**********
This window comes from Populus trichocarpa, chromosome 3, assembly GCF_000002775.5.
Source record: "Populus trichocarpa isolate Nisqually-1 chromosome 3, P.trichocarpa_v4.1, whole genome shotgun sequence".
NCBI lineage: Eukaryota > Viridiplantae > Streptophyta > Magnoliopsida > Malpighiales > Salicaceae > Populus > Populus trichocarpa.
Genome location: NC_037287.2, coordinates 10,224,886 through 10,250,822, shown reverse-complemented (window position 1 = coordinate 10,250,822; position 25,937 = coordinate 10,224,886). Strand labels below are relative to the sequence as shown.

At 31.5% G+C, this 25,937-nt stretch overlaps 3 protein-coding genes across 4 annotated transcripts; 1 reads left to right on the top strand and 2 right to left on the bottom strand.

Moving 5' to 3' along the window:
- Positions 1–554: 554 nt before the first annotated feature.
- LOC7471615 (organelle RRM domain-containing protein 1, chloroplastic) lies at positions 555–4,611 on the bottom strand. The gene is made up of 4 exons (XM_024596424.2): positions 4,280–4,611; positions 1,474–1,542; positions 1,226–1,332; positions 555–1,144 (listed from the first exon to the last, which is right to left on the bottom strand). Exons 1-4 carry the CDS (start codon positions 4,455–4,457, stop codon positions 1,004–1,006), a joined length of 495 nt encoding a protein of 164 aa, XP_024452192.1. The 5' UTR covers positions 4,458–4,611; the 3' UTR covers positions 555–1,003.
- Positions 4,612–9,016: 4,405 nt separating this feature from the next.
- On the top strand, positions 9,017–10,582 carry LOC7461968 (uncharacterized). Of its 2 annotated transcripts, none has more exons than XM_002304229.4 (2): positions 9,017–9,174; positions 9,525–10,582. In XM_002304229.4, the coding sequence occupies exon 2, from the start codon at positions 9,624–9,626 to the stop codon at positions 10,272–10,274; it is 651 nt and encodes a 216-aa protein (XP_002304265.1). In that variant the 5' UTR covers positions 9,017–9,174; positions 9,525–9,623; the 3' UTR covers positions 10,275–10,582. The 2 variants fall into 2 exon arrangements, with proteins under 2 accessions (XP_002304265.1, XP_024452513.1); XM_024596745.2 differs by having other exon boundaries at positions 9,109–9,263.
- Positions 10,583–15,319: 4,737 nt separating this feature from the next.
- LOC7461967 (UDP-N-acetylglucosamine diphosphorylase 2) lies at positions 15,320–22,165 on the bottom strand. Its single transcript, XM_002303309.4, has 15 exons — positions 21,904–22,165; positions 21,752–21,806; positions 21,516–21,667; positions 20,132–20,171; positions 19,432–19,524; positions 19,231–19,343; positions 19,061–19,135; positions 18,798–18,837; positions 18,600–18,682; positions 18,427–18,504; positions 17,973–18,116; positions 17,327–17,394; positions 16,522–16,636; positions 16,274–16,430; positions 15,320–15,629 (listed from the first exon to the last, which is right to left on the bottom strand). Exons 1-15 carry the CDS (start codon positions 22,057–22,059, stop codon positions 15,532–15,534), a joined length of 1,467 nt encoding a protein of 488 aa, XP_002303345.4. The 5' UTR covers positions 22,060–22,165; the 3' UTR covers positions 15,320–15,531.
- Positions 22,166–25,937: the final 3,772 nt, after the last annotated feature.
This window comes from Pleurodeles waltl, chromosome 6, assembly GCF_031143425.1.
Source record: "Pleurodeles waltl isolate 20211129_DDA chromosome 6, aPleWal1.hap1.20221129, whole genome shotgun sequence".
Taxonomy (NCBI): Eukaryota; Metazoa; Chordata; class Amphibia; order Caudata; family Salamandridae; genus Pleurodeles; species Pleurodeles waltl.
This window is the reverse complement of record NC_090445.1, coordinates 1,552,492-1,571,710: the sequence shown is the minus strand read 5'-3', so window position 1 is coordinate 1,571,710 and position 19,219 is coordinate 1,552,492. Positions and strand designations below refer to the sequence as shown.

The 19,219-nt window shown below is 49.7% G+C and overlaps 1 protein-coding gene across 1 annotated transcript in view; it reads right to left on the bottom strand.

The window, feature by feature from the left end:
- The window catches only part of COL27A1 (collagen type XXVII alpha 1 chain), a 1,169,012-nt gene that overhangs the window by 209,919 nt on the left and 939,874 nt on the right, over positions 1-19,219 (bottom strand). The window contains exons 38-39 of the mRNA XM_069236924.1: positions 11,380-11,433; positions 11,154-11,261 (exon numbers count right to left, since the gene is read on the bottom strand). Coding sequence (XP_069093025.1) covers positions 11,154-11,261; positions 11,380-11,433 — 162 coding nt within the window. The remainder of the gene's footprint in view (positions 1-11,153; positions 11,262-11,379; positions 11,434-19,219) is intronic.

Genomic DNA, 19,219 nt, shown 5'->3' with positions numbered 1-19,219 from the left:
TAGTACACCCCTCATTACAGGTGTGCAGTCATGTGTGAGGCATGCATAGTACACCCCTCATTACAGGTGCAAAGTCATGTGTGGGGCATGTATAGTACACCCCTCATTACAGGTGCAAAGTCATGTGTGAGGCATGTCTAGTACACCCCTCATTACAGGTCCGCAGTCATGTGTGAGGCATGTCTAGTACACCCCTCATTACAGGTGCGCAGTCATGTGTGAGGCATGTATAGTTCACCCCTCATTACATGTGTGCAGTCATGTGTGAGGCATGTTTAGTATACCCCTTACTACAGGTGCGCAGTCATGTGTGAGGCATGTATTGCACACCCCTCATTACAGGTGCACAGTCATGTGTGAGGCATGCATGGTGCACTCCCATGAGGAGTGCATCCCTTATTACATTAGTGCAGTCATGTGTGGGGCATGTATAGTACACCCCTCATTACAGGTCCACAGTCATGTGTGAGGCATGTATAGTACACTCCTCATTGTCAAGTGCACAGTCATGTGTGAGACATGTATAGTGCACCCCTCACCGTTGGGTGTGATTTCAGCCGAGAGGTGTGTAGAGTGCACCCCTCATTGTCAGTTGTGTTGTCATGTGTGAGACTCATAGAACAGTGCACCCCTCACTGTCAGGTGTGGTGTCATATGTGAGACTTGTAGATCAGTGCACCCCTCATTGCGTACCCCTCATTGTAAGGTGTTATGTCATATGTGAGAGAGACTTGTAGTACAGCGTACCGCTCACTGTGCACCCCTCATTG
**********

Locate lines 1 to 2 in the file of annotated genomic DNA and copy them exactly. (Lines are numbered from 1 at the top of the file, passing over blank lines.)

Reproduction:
This window comes from Populus trichocarpa, chromosome 3, assembly GCF_000002775.5.
Source record: "Populus trichocarpa isolate Nisqually-1 chromosome 3, P.trichocarpa_v4.1, whole genome shotgun sequence".